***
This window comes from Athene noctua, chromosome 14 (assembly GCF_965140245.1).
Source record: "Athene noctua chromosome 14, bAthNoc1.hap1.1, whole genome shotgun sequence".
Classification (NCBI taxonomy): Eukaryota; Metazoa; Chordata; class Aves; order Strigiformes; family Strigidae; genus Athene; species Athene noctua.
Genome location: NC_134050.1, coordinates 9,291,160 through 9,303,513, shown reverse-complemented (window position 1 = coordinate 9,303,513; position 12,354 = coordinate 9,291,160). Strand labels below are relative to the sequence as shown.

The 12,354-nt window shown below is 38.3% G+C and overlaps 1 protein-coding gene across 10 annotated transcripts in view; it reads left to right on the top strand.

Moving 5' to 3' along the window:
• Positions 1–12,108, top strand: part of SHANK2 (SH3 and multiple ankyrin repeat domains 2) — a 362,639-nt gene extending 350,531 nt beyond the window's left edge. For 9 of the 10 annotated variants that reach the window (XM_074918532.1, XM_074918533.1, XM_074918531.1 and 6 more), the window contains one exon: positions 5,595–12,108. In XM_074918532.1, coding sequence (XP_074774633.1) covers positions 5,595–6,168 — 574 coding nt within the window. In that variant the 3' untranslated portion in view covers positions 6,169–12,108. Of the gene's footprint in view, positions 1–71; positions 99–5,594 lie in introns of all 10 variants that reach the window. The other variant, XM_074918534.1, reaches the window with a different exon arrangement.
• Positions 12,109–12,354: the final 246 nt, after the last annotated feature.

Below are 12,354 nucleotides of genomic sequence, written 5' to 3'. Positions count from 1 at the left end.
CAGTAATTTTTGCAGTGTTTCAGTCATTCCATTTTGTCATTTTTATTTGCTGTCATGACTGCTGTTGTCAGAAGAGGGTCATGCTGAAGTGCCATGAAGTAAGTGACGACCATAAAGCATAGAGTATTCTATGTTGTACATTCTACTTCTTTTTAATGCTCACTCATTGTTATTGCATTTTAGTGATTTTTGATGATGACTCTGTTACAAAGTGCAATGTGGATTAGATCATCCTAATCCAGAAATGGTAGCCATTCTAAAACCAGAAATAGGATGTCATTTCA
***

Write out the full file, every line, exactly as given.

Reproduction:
This window comes from Athene noctua, chromosome 14 (assembly GCF_965140245.1).
Source record: "Athene noctua chromosome 14, bAthNoc1.hap1.1, whole genome shotgun sequence".
Classification (NCBI taxonomy): Eukaryota; Metazoa; Chordata; class Aves; order Strigiformes; family Strigidae; genus Athene; species Athene noctua.
Genome location: NC_134050.1, coordinates 9,291,160 through 9,303,513, shown reverse-complemented (window position 1 = coordinate 9,303,513; position 12,354 = coordinate 9,291,160). Strand labels below are relative to the sequence as shown.

The 12,354-nt window shown below is 38.3% G+C and overlaps 1 protein-coding gene across 10 annotated transcripts in view; it reads left to right on the top strand.

Moving 5' to 3' along the window:
• Positions 1–12,108, top strand: part of SHANK2 (SH3 and multiple ankyrin repeat domains 2) — a 362,639-nt gene extending 350,531 nt beyond the window's left edge. For 9 of the 10 annotated variants that reach the window (XM_074918532.1, XM_074918533.1, XM_074918531.1 and 6 more), the window contains one exon: positions 5,595–12,108. In XM_074918532.1, coding sequence (XP_074774633.1) covers positions 5,595–6,168 — 574 coding nt within the window. In that variant the 3' untranslated portion in view covers positions 6,169–12,108. Of the gene's footprint in view, positions 1–71; positions 99–5,594 lie in introns of all 10 variants that reach the window. The other variant, XM_074918534.1, reaches the window with a different exon arrangement.
• Positions 12,109–12,354: the final 246 nt, after the last annotated feature.

Below are 12,354 nucleotides of genomic sequence, written 5' to 3'. Positions count from 1 at the left end.
CAGTAATTTTTGCAGTGTTTCAGTCATTCCATTTTGTCATTTTTATTTGCTGTCATGACTGCTGTTGTCAGAAGAGGGTCATGCTGAAGTGCCATGAAGTAAGTGACGACCATAAAGCATAGAGTATTCTATGTTGTACATTCTACTTCTTTTTAATGCTCACTCATTGTTATTGCATTTTAGTGATTTTTGATGATGACTCTGTTACAAAGTGCAATGTGGATTAGATCATCCTAATCCAGAAATGGTAGCCATTCTAAAACCAGAAATAGGATGTCATTTCA